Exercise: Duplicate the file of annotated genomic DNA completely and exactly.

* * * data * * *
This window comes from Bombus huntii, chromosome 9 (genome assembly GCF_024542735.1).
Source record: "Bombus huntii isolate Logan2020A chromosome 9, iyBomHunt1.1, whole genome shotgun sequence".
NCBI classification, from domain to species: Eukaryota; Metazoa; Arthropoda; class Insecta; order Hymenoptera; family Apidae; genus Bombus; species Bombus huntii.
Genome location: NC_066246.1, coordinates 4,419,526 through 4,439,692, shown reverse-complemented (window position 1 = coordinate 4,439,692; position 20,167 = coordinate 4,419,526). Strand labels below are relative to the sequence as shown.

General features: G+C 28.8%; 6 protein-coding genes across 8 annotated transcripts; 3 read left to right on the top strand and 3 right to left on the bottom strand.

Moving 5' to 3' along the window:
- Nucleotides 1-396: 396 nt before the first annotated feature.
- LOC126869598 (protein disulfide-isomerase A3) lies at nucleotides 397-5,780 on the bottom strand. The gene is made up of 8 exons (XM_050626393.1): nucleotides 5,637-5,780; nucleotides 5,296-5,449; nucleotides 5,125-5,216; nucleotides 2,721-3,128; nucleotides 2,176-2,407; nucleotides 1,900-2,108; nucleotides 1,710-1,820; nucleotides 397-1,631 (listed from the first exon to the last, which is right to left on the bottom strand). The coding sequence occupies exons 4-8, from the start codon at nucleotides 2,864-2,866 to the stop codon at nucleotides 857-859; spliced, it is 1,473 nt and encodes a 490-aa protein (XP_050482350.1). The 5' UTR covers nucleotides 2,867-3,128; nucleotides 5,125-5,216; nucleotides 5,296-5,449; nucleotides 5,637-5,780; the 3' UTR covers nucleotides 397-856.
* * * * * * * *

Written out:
This window comes from Bombus huntii, chromosome 9 (genome assembly GCF_024542735.1).
Source record: "Bombus huntii isolate Logan2020A chromosome 9, iyBomHunt1.1, whole genome shotgun sequence".
NCBI classification, from domain to species: Eukaryota; Metazoa; Arthropoda; class Insecta; order Hymenoptera; family Apidae; genus Bombus; species Bombus huntii.
Genome location: NC_066246.1, coordinates 4,419,526 through 4,439,692, shown reverse-complemented (window position 1 = coordinate 4,439,692; position 20,167 = coordinate 4,419,526). Strand labels below are relative to the sequence as shown.

General features: G+C 28.8%; 6 protein-coding genes across 8 annotated transcripts; 3 read left to right on the top strand and 3 right to left on the bottom strand.

Moving 5' to 3' along the window:
- Nucleotides 1-396: 396 nt before the first annotated feature.
- LOC126869598 (protein disulfide-isomerase A3) lies at nucleotides 397-5,780 on the bottom strand. The gene is made up of 8 exons (XM_050626393.1): nucleotides 5,637-5,780; nucleotides 5,296-5,449; nucleotides 5,125-5,216; nucleotides 2,721-3,128; nucleotides 2,176-2,407; nucleotides 1,900-2,108; nucleotides 1,710-1,820; nucleotides 397-1,631 (listed from the first exon to the last, which is right to left on the bottom strand). The coding sequence occupies exons 4-8, from the start codon at nucleotides 2,864-2,866 to the stop codon at nucleotides 857-859; spliced, it is 1,473 nt and encodes a 490-aa protein (XP_050482350.1). The 5' UTR covers nucleotides 2,867-3,128; nucleotides 5,125-5,216; nucleotides 5,296-5,449; nucleotides 5,637-5,780; the 3' UTR covers nucleotides 397-856.